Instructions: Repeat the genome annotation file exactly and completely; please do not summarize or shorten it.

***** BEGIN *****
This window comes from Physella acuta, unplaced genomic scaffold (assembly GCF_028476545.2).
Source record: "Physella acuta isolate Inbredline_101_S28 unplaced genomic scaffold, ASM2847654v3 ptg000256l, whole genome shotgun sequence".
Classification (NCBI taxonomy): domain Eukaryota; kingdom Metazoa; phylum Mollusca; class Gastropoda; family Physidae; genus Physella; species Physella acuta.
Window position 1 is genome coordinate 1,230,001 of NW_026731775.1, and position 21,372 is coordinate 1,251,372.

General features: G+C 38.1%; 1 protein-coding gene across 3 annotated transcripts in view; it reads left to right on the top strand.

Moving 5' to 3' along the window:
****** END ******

This window comes from Physella acuta, unplaced genomic scaffold (assembly GCF_028476545.2).
Source record: "Physella acuta isolate Inbredline_101_S28 unplaced genomic scaffold, ASM2847654v3 ptg000256l, whole genome shotgun sequence".
Classification (NCBI taxonomy): domain Eukaryota; kingdom Metazoa; phylum Mollusca; class Gastropoda; family Physidae; genus Physella; species Physella acuta.
Window position 1 is genome coordinate 1,230,001 of NW_026731775.1, and position 21,372 is coordinate 1,251,372.

General features: G+C 38.1%; 1 protein-coding gene across 3 annotated transcripts in view; it reads left to right on the top strand.

Moving 5' to 3' along the window: